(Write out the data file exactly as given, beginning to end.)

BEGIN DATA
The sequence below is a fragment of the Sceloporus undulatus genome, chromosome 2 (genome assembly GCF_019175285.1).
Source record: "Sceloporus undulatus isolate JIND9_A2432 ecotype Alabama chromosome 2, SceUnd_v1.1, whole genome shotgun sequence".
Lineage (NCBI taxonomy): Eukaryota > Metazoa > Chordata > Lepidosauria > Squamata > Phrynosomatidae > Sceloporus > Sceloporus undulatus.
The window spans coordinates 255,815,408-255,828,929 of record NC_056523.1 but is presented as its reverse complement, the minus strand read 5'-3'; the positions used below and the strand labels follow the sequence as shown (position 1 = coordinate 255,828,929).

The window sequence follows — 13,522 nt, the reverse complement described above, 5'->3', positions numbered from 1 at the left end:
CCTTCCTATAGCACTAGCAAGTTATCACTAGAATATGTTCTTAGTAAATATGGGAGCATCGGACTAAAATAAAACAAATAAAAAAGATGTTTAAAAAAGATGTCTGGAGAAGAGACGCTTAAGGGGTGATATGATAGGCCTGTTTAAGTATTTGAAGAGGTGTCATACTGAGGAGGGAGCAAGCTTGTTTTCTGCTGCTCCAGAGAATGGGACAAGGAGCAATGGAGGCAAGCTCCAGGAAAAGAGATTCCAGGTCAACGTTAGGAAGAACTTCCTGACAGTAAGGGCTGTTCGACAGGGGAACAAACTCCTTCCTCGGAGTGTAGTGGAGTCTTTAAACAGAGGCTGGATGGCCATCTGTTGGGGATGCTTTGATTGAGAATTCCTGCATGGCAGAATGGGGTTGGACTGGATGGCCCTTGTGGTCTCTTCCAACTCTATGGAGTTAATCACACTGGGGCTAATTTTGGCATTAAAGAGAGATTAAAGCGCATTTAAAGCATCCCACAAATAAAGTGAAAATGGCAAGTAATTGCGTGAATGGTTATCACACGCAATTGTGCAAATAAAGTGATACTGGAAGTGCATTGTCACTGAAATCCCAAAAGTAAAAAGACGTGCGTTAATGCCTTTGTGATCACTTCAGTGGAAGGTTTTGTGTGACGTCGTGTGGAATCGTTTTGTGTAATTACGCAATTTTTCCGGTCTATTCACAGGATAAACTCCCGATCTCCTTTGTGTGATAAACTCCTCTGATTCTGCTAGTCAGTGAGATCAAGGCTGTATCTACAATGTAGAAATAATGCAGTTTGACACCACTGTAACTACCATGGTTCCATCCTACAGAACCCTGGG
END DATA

The sequence below is a fragment of the Sceloporus undulatus genome, chromosome 2 (genome assembly GCF_019175285.1).
Source record: "Sceloporus undulatus isolate JIND9_A2432 ecotype Alabama chromosome 2, SceUnd_v1.1, whole genome shotgun sequence".
Lineage (NCBI taxonomy): Eukaryota > Metazoa > Chordata > Lepidosauria > Squamata > Phrynosomatidae > Sceloporus > Sceloporus undulatus.
The window spans coordinates 255,815,408-255,828,929 of record NC_056523.1 but is presented as its reverse complement, the minus strand read 5'-3'; the positions used below and the strand labels follow the sequence as shown (position 1 = coordinate 255,828,929).

The window sequence follows — 13,522 nt, the reverse complement described above, 5'->3', positions numbered from 1 at the left end:
CCTTCCTATAGCACTAGCAAGTTATCACTAGAATATGTTCTTAGTAAATATGGGAGCATCGGACTAAAATAAAACAAATAAAAAAGATGTTTAAAAAAGATGTCTGGAGAAGAGACGCTTAAGGGGTGATATGATAGGCCTGTTTAAGTATTTGAAGAGGTGTCATACTGAGGAGGGAGCAAGCTTGTTTTCTGCTGCTCCAGAGAATGGGACAAGGAGCAATGGAGGCAAGCTCCAGGAAAAGAGATTCCAGGTCAACGTTAGGAAGAACTTCCTGACAGTAAGGGCTGTTCGACAGGGGAACAAACTCCTTCCTCGGAGTGTAGTGGAGTCTTTAAACAGAGGCTGGATGGCCATCTGTTGGGGATGCTTTGATTGAGAATTCCTGCATGGCAGAATGGGGTTGGACTGGATGGCCCTTGTGGTCTCTTCCAACTCTATGGAGTTAATCACACTGGGGCTAATTTTGGCATTAAAGAGAGATTAAAGCGCATTTAAAGCATCCCACAAATAAAGTGAAAATGGCAAGTAATTGCGTGAATGGTTATCACACGCAATTGTGCAAATAAAGTGATACTGGAAGTGCATTGTCACTGAAATCCCAAAAGTAAAAAGACGTGCGTTAATGCCTTTGTGATCACTTCAGTGGAAGGTTTTGTGTGACGTCGTGTGGAATCGTTTTGTGTAATTACGCAATTTTTCCGGTCTATTCACAGGATAAACTCCCGATCTCCTTTGTGTGATAAACTCCTCTGATTCTGCTAGTCAGTGAGATCAAGGCTGTATCTACAATGTAGAAATAATGCAGTTTGACACCACTGTAACTACCATGGTTCCATCCTACAGAACCCTGGG